How Climate Change Correlates with Democracy

Peter Burnell attended last weeks Transformation Thinker Conference hosted by GTZ and Bertelsmann Foundation. He is a Professor in the Department of Politics and International Studies, University of Warwick. He is one of the first scientist bringing together an agenda including issues iof climate change, political regime and leadership. Just in time for the present summit in Cancun.

Here are the 3 key questions Burnell focused on during his impulse statement:

  1.  How do different leadership styles affect climate politics on the national level (and vice versa?)
  2. When dealing with the specific challenges of climate change, how does the political regime of a country influence policy-making?
  3. Is democracy more “climate-proof” when it comes to multisectoral collaboration or collective leadership?

In this specific interview we (Jocelyne Sambira form United Nations and me) talked about the correlations between democracy and climate change. Do "developed" democracies perform better in responding to climate change challenges than non-democrcies?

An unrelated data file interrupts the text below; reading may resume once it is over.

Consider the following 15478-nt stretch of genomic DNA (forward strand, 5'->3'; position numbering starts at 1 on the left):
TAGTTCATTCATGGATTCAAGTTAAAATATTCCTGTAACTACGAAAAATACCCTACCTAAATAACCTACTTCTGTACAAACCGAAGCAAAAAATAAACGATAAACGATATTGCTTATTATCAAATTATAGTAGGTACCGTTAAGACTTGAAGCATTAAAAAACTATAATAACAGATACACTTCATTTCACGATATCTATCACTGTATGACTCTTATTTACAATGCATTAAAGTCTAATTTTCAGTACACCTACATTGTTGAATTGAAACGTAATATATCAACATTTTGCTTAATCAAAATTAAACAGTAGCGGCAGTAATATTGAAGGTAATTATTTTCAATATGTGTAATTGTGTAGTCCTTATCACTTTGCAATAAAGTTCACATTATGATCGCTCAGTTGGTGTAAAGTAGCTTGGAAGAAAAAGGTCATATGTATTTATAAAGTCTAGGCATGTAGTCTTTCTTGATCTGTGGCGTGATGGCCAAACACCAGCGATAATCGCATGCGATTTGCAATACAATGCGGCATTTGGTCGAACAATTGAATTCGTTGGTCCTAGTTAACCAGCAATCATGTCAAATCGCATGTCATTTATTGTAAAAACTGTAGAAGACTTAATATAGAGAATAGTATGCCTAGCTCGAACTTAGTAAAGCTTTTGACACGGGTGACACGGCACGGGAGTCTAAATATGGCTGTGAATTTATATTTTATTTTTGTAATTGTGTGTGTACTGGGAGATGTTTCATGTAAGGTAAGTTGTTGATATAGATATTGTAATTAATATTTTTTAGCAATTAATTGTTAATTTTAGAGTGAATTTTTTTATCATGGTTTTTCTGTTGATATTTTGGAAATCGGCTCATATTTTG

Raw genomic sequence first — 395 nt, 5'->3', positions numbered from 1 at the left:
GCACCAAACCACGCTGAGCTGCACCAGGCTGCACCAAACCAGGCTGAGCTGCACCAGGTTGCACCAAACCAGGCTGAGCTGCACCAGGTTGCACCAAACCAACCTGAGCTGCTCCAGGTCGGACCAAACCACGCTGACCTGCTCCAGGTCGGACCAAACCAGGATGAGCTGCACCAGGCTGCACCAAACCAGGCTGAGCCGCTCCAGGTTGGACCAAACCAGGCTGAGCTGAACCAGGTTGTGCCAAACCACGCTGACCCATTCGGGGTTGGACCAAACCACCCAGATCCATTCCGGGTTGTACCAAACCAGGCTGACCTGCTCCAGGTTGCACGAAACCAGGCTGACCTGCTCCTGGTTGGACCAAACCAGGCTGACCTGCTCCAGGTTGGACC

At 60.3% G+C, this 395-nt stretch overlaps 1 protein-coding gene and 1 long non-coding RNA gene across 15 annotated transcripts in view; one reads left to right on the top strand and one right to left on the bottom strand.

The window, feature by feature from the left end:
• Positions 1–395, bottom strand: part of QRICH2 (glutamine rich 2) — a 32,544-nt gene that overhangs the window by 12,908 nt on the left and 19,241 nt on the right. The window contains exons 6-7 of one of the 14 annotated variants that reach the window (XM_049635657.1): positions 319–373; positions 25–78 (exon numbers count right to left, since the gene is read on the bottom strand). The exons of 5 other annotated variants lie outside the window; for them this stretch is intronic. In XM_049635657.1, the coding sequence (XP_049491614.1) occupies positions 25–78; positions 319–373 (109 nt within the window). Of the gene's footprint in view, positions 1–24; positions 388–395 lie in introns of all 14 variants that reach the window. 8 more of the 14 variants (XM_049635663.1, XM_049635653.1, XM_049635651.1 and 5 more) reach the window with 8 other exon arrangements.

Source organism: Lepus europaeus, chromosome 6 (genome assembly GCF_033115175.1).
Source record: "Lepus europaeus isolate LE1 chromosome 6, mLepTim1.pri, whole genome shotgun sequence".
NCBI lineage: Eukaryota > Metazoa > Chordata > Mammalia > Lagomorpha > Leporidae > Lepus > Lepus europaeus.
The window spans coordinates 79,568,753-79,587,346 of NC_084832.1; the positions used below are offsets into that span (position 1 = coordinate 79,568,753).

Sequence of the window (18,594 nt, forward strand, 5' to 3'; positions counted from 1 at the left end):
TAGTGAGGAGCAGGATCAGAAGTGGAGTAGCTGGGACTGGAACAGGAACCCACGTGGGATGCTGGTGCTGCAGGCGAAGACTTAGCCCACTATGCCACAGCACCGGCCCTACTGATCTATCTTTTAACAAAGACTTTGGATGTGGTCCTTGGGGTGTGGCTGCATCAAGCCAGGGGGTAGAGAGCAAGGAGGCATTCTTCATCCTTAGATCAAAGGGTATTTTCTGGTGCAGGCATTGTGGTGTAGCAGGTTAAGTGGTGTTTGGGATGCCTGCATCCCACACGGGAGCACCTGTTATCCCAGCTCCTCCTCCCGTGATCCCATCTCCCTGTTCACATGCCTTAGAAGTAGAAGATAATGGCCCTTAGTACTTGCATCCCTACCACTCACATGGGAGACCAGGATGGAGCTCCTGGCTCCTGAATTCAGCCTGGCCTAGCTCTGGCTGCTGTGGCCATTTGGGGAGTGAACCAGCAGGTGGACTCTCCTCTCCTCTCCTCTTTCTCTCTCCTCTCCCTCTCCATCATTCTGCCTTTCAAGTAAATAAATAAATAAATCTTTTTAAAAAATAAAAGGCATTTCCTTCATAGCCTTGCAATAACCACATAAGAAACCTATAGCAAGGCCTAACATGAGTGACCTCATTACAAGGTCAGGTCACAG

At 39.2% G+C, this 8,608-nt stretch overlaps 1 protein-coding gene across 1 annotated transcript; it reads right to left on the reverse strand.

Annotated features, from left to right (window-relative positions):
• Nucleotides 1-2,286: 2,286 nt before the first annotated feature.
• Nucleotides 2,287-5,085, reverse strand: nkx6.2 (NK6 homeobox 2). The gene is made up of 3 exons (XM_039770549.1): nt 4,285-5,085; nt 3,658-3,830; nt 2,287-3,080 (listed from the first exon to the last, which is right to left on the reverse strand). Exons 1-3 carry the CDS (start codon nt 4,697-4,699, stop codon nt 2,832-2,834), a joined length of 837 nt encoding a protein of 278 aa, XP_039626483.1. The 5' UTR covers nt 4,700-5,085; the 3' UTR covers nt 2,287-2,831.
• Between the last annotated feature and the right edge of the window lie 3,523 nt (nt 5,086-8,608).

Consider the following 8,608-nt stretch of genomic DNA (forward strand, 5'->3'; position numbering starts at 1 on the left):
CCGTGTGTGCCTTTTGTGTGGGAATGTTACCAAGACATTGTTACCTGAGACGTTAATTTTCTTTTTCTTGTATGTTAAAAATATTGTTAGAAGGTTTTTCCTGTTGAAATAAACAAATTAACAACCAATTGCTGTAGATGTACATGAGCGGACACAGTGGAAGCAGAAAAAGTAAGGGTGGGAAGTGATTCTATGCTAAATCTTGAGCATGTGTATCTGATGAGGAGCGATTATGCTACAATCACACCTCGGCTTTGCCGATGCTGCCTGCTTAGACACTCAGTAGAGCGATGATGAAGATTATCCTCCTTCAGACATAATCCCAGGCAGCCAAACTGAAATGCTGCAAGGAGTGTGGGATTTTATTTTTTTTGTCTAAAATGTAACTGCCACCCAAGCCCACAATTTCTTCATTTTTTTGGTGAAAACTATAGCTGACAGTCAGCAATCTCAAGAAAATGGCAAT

Parts of the interview are also published on UNRadio. Thanks to Jocelyne!

 

About Peter Burnell:

He was educated at the University of Bristol and University of Warwick. His long established research interests are in democratization and the political economy of foreign aid. He is a founding editor of the international journal Democratization.

A present research focus is a critical examination of how standard conceptions of democracy are being diffused globally through networks of democracy promotion actors based mainly in the West. Another examines the political drivers of international assistance to developing regions against a backdrop of competing, sometimes contradictory policy objectives and theories of economic, social and political change.

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